IT: flauto – FR: flûte – GER: Flöte
The flute is a cylindrical metal pipe 26-1/2 inches long with a 3/4-inch inner diameter. The player blows across the side hole (or embouchure) to cause the air in the pipe to vibrate. Pitches in the lowest octave are fundamentals on the flute.
FIGURE 3.3 Flute range
The compass is from c1 upwards approximately three octaves, getting progressively brighter and more powerful. Most flutes have a foot key that adds 2 inches in length, enabling them to sound the b below c1.
The flute’s pure tone quality, lacking in overtones, allows it to combine well with other instruments. Lower notes are breathy and upper notes penetrating; the range is otherwise quite even. It is easily covered unless exposed; notes in the lower octave may be overpowered when combined with several instruments pitched lower. Having a unique timbre, the flute is effectively used in its very low range when it does not have to compete with other instruments to be heard.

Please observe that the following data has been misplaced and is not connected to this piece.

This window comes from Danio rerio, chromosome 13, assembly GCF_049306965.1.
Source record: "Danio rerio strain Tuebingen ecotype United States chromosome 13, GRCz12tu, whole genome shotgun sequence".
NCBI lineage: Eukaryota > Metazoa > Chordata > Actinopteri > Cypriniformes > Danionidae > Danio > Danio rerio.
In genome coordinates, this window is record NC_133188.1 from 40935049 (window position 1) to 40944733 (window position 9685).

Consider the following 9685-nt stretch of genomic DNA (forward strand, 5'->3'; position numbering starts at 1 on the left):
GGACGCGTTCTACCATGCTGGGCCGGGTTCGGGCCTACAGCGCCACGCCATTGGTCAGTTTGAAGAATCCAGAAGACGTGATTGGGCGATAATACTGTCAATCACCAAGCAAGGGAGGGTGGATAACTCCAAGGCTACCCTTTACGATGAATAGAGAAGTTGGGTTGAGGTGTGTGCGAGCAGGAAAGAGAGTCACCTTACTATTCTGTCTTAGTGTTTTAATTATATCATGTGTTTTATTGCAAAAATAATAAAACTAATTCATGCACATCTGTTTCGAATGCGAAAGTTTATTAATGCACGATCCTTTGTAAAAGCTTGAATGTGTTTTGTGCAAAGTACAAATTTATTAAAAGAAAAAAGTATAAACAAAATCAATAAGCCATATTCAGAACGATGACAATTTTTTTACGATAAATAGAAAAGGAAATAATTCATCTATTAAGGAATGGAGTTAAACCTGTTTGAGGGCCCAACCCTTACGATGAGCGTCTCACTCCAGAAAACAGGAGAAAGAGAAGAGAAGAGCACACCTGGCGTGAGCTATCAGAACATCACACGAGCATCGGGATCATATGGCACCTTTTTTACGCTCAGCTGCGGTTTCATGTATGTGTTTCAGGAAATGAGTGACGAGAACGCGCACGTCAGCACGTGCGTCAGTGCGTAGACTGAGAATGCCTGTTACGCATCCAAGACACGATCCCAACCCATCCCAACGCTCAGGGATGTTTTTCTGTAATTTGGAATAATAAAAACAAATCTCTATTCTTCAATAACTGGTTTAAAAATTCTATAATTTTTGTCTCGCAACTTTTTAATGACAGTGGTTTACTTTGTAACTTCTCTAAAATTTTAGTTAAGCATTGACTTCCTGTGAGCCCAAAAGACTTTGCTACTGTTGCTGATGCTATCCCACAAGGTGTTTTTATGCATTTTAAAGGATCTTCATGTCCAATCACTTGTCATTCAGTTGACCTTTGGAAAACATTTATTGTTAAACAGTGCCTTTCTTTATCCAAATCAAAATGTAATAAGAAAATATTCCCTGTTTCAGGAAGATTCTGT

The flute is the most agile wind instrument, capable of wide leaps, filigree, arpeggios, trills, and rapid repeated notes. It requires a great deal of breath support and lip tension, so frequent rests are important for best results. Double-, triple-, and flutter tonguing (like a rolled "r") are possible. Unplayable trills and tremolos are shown below:
FIGURE 3.4 Unplayable trills
Half the size of the flute, the piccolo sounds an octave higher. The lowest note available is d1, and in the upper register it can become a shrill whistle.
Approximately one-third larger than the flute, the alto flute sounds a perfect fourth lower than written. It is sometimes called the G flute because the g below middle C is the pitch that sounds when a written c1 is played.
Rarely used except in flute choirs, it sounds an octave below written pitch.
FIGURE 3.5 Piccolo, alto, and bass flute ranges
FIGURE 3.6 Flute line: Beethoven, Leonore Overture No.3, measures 328-337
See also the first movement of Dvorak’s New World Symphony in the Excerpts in Score section.